Tuesday, February 19, 2019

Ledford House, Albion

Join in the fun & help support our Jewish community.


6:00 pm: Delicious appetizers & fine food

7:00 pm: Dinners

Spring Greens

with a Basil Vinaigrette Roast Duck Breast or

Braised Cabbage Roll


Corona Bean, Cardoon, & Butternut Squash Ragout



Strawberries & Crème

* both entrees are gluten free, as are the salad & dessert


$60 per person


 For information or to make a reservation, please contact Harriet Bye 

at 937-3622 or


  Please send checks for dinner to MCJC, Box 291, Little River 95456

For a list of confirmed auction items, please visit the MCJC web page:

Black and Red Right Arrow
Black and Red Right Arrow
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It's A Guy Thing

he Men’s Dinner offered in the Silent Auction at the Ledford House dinner has changed its format: all who sign up can come! There is no bidding. The requested donation for Dinner at Chez Rick is a minimum of $95.

Your hosts, bartenders, and chefs — Rick and Sam Banker—are preparing a lavish, full-on southern banquet straight out of New Orleans with all the trimmings and potables. Vegetarian options available.


The dinner will be on SATURDAY, MARCH 23rd, at 5:30 PM in the clubhouse at The Woods


Dine well, support MCJC, and laissez les bon temps rouler! To make reservations now, contact Rick Banker at or 397-7557. The final opportunity to reserve a seat will be at the Ledford House dinner on February 19th.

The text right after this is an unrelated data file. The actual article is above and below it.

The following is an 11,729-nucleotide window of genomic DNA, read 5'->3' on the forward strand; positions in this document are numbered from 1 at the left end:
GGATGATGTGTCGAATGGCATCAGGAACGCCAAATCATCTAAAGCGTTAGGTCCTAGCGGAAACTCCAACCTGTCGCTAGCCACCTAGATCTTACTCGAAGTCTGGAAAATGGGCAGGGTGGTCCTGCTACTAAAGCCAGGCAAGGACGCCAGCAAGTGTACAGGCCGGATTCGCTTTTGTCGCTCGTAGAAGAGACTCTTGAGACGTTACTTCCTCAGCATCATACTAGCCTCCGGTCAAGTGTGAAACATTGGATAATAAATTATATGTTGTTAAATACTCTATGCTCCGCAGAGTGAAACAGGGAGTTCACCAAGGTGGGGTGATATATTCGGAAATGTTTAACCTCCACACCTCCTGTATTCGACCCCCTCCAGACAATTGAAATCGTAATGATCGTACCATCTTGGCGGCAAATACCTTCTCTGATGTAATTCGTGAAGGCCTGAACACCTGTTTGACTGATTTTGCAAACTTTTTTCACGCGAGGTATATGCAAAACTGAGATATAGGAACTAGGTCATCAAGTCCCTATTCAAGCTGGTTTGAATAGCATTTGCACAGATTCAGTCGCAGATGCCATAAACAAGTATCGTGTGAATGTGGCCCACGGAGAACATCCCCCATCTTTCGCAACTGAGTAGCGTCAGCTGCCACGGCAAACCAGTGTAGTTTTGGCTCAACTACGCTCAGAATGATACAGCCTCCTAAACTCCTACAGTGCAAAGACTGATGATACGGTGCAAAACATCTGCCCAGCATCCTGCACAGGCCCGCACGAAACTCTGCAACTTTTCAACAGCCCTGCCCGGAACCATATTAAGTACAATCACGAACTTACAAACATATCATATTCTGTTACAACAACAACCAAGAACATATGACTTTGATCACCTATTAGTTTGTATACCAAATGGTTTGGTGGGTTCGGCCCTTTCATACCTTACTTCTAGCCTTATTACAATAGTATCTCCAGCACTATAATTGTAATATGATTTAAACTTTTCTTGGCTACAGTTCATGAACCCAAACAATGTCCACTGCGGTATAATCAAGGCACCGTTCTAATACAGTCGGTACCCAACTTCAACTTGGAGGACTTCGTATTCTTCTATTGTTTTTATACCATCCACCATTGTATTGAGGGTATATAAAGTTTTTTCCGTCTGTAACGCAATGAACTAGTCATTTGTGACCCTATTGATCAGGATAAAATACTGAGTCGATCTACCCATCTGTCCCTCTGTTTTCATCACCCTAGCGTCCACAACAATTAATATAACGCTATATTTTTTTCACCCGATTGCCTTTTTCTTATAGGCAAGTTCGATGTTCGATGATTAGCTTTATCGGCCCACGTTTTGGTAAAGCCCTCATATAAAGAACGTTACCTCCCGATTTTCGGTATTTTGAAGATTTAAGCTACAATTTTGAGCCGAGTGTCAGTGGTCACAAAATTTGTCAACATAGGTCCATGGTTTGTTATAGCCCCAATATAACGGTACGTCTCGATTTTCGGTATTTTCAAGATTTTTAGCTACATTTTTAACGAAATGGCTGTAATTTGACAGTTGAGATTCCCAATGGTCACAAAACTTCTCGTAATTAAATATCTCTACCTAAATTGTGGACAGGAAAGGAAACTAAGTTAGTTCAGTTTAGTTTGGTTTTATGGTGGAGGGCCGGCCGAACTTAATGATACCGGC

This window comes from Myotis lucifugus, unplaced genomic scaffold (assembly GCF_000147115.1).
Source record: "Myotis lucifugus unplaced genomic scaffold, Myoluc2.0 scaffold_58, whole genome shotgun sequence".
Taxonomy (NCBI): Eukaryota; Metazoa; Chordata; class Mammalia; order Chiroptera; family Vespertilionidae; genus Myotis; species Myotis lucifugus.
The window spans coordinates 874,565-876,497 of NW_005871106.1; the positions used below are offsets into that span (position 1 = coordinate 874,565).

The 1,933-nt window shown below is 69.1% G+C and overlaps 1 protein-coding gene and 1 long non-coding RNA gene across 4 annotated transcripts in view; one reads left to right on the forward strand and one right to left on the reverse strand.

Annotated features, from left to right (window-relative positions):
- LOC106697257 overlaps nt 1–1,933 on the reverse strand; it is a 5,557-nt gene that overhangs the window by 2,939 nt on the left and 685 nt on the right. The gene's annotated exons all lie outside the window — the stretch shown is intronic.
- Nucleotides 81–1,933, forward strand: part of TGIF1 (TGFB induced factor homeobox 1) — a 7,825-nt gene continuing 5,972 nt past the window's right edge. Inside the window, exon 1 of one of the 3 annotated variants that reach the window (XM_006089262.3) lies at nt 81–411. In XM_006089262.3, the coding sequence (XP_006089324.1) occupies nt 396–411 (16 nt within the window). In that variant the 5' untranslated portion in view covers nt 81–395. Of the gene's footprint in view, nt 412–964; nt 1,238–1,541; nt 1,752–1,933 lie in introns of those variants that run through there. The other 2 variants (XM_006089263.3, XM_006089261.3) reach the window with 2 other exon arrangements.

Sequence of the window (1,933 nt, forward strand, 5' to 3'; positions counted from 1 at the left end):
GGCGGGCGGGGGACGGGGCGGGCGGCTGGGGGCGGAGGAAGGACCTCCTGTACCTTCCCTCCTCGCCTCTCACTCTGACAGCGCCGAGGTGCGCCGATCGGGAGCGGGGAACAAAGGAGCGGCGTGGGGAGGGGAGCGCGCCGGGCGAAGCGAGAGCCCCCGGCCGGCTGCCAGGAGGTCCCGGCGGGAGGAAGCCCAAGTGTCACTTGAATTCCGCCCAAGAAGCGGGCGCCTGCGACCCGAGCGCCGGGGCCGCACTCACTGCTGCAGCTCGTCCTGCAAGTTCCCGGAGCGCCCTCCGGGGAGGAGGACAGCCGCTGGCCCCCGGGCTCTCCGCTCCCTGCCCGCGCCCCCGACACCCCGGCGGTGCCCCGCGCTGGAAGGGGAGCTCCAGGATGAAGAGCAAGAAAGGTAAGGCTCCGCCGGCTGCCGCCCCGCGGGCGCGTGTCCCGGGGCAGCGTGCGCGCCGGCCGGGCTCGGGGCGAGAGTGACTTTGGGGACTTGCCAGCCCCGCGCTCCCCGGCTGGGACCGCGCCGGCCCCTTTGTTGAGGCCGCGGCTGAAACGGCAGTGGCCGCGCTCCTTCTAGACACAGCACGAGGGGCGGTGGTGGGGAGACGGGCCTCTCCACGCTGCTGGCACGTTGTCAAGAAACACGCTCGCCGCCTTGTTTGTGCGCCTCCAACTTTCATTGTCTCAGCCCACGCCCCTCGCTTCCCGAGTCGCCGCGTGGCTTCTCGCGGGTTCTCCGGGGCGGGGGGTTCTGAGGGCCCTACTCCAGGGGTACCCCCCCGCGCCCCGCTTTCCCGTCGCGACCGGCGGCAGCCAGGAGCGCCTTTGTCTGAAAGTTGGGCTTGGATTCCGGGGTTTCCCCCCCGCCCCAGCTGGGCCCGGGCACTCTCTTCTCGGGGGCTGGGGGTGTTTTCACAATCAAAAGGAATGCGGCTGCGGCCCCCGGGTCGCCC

Shabbat Morning Services

Shabbat morning services are held every Saturday morning of the year from 10:30 AM until about 12:30 PM. People are welcome to come for any part of the service. Members of the community often give the davar Torah (“word of Torah”), an interpretation (drash) of the weekly Torah portion. The services are led each week by Rabbi Holub, except when she is out of town. The drash schedule for January is below:

  • 02/02/19 - Mishpatim - Margaret Holub

  • 02/09/19 - Terumah - Andrea Luna

  • 02/16/19 - Tetzaveh - Fran Schwartz

  • 01/26/19 - Ki Tisa - Margaret Holub

Kabbalat Shabbat

In February we will gather on the 22nd at the home of Irv and Rosalie Winesuff on Point Cabrillo Drive. They can be reached at 937-4526 to RSVP and for directions.  The March get-together will be at the home of Tracy Salkowitz and Rick Edwards in Mendocino.

The joyful celebrations begin at 6:00 PM and include a short service with a vegetarian potluck following.

We have nearly all the hosts we need for 2019; however, things change, so if you would like to volunteer to host a gathering, contact Mina at 937-1319 or

Elder's Conversation